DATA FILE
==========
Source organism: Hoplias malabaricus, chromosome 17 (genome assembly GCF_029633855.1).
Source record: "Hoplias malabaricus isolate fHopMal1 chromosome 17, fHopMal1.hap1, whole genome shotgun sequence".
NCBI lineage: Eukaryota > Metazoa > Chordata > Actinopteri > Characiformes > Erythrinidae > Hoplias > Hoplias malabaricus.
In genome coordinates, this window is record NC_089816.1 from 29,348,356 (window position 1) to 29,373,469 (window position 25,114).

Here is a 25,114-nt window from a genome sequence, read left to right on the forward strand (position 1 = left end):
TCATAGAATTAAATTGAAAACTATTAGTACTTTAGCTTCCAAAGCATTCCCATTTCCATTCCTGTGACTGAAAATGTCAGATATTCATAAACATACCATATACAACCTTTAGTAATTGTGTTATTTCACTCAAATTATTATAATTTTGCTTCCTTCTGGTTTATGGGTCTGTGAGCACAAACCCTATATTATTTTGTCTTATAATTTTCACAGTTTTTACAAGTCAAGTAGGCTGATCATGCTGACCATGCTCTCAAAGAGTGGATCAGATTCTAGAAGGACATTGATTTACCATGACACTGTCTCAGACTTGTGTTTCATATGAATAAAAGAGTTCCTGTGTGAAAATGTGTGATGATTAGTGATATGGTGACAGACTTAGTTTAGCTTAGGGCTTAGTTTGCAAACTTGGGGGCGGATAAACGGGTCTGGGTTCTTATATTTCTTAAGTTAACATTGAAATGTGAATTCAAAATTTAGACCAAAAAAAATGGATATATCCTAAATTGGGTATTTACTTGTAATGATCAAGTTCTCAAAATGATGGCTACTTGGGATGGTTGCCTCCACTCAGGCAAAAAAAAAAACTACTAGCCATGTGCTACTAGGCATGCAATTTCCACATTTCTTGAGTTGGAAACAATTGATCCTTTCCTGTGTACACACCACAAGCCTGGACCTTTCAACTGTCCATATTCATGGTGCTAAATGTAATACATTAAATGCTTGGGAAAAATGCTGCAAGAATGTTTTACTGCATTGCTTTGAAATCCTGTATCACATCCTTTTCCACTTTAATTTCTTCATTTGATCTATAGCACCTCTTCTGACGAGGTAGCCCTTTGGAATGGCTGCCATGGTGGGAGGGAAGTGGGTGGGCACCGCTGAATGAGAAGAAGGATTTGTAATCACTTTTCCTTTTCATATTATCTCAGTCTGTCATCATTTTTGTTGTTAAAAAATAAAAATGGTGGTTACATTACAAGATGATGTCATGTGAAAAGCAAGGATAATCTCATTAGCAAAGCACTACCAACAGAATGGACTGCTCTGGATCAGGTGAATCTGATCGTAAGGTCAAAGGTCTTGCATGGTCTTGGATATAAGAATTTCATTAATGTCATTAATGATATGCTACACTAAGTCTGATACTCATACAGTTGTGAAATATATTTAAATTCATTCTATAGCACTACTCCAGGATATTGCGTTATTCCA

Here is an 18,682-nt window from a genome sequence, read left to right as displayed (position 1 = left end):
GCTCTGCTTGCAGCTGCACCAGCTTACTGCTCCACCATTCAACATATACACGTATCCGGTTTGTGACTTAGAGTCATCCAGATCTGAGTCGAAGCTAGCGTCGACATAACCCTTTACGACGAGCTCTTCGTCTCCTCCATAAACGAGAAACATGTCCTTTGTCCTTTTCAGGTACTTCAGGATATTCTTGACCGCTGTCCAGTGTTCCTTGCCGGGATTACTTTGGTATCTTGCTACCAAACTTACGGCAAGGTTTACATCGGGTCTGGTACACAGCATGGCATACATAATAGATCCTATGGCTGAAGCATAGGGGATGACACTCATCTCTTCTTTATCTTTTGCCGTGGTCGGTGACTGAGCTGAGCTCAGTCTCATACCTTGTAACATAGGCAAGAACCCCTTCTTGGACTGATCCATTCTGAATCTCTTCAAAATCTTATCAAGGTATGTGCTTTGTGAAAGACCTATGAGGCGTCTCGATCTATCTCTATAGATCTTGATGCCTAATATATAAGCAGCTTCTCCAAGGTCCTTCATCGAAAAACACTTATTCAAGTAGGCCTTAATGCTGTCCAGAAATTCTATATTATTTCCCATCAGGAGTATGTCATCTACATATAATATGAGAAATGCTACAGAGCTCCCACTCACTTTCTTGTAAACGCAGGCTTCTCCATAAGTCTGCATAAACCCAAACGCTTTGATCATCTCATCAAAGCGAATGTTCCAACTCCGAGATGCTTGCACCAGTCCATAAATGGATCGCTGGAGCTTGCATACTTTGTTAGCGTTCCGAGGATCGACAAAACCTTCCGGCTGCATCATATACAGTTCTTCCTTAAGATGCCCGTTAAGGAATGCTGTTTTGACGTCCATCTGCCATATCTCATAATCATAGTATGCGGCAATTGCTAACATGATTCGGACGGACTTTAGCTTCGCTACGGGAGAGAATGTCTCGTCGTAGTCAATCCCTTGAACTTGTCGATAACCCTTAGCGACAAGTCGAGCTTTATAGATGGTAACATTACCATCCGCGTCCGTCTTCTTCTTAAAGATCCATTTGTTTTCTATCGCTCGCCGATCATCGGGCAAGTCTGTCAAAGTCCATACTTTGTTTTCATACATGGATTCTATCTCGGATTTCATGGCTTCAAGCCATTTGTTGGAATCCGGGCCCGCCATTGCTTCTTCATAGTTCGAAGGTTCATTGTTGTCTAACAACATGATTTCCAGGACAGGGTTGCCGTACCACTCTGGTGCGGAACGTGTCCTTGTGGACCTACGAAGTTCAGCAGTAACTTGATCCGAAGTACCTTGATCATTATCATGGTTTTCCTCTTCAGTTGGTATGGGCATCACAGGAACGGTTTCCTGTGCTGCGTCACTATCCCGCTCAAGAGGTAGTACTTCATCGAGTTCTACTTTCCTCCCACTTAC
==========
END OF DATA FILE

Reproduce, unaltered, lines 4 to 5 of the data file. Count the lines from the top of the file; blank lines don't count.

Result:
In genome coordinates, this window is record NC_089816.1 from 29,348,356 (window position 1) to 29,373,469 (window position 25,114).

Here is a 25,114-nt window from a genome sequence, read left to right on the forward strand (position 1 = left end):